you don't have to be beautiful

I've written before about beauty, and over time my thoughts have shifted, shadowed, the way thoughts do when the subject is very big, very old, and full of pain. Today's post started this morning when I watched a video about the power of self-portrait. It seemed a lovely and empowering message to girls - even when I realised it was made by Dove and therefore was, at its heart, a calculated piece of advertising.

But then I got to thinking. I did not remember the faces of the girls, I remembered only the grief in the eyes of one of them. The pain, the shame. I knew that the important issue for her was not how she looked but how she felt inside herself. It's just that she'd been made to think that the two things were equated, and all her problems could be solved if she only believed she was beautiful.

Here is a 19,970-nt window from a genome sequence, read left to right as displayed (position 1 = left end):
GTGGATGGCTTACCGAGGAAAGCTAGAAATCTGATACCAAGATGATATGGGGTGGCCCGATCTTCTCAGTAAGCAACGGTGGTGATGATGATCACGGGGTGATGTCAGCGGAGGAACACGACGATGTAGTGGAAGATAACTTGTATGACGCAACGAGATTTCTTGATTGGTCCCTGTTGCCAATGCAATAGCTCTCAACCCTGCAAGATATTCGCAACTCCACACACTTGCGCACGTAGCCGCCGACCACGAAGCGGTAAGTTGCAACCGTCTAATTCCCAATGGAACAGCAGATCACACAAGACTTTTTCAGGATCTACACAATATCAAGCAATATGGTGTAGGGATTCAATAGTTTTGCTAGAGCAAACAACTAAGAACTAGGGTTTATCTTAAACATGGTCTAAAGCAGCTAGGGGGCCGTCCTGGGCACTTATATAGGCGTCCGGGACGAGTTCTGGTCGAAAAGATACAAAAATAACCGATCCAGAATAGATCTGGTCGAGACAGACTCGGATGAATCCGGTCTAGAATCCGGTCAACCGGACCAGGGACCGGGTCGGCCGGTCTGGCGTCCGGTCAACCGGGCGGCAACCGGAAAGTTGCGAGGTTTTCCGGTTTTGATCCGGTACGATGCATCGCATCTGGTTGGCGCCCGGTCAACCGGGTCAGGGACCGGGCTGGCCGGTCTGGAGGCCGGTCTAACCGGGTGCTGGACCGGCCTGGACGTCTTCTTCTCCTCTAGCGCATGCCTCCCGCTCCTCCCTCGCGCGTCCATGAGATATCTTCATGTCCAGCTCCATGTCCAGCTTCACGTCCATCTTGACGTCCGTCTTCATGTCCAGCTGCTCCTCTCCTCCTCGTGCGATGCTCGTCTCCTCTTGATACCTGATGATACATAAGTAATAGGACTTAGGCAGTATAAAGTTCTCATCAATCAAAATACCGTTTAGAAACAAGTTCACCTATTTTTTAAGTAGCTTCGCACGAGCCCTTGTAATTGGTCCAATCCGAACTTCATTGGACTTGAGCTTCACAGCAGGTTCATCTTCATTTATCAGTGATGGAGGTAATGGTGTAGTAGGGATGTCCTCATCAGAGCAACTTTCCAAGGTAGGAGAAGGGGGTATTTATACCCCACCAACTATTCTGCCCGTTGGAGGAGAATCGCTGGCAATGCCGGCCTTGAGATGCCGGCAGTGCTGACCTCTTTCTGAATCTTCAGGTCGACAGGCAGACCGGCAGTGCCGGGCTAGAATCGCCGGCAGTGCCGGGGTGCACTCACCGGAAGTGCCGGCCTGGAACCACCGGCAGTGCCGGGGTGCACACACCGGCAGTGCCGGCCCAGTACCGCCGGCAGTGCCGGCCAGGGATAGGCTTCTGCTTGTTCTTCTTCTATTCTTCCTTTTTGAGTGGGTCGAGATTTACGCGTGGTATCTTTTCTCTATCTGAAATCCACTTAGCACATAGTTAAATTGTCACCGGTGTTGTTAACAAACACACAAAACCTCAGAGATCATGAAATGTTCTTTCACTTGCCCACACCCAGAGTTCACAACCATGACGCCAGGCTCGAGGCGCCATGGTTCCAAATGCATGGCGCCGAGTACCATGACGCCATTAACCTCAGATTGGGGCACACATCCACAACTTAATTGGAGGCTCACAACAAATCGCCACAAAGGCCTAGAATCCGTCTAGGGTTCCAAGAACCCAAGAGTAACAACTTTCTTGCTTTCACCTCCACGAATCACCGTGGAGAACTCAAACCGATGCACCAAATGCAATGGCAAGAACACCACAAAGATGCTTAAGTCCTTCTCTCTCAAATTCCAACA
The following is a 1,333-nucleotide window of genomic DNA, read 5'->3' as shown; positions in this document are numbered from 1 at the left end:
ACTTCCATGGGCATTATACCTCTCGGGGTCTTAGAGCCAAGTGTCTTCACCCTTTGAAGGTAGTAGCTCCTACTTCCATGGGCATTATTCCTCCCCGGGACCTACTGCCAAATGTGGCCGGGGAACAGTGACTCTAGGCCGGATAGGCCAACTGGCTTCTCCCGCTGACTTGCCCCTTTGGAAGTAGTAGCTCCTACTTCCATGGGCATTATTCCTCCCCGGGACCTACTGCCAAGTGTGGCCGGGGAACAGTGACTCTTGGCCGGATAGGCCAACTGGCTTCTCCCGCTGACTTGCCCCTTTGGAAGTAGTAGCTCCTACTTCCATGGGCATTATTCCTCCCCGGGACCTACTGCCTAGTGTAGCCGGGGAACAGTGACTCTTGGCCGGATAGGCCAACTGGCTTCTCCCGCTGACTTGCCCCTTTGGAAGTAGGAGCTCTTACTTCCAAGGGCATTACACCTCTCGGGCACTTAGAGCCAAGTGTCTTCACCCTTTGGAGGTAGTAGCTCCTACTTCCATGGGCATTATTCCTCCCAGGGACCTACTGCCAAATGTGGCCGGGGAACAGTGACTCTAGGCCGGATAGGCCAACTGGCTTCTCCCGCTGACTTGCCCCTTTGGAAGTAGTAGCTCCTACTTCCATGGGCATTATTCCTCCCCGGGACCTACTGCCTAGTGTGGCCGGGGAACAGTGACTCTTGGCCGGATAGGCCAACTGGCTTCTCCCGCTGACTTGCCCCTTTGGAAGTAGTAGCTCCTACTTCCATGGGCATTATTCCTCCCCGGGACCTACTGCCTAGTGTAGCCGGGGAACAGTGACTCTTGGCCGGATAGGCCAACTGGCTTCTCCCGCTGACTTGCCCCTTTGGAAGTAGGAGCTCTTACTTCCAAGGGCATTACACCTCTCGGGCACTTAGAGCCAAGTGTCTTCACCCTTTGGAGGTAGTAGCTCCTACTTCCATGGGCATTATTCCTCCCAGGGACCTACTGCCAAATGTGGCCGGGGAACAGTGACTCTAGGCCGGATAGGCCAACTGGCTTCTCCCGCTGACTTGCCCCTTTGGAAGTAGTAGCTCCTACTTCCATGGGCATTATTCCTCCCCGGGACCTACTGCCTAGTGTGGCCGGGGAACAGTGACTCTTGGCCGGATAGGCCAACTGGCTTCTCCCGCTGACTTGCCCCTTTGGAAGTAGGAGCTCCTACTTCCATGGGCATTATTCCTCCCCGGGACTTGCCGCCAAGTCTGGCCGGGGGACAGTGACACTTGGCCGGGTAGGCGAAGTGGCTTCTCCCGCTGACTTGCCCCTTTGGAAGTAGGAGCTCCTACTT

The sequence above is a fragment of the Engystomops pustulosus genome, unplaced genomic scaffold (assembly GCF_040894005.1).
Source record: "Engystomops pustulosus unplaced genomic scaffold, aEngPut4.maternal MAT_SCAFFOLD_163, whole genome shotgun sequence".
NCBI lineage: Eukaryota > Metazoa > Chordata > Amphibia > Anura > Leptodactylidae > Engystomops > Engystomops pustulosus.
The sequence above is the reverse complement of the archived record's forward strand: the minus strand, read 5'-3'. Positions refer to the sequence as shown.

And this is why I dislike the Dove beauty campaigns. I don't think we should teach girls that they are beautiful no matter what, as if their looks are the most important thing about them.

Why must a girl always feel that she's beautiful in order to know she's okay as a human being? 

The way I see myself from the inside out is nothing like what the mirror shows me. I am, to put it kindly, plain. But within this body, I am a dreamer, and a fairytale princess, and a heroine. The fact my looks don't equate the cultural idea of beauty (or even my own idea of beauty) shouldn't matter. Or, at least, other things about me should matter to an equal degree: whatever character qualities I may have.

But everywhere I turn, women (and advertisers) are telling me to appreciate my beauty. What I'm hearing beneath their supposedly empowering words is that only beauty really matters. 

I think kindness matters more.

I think gentleness matters more.

I believe a whole bunch of things are at least as important as how someone looks.

I know that roses are beautiful and a delight to the eye, and also that ugly weeds can be medicinal.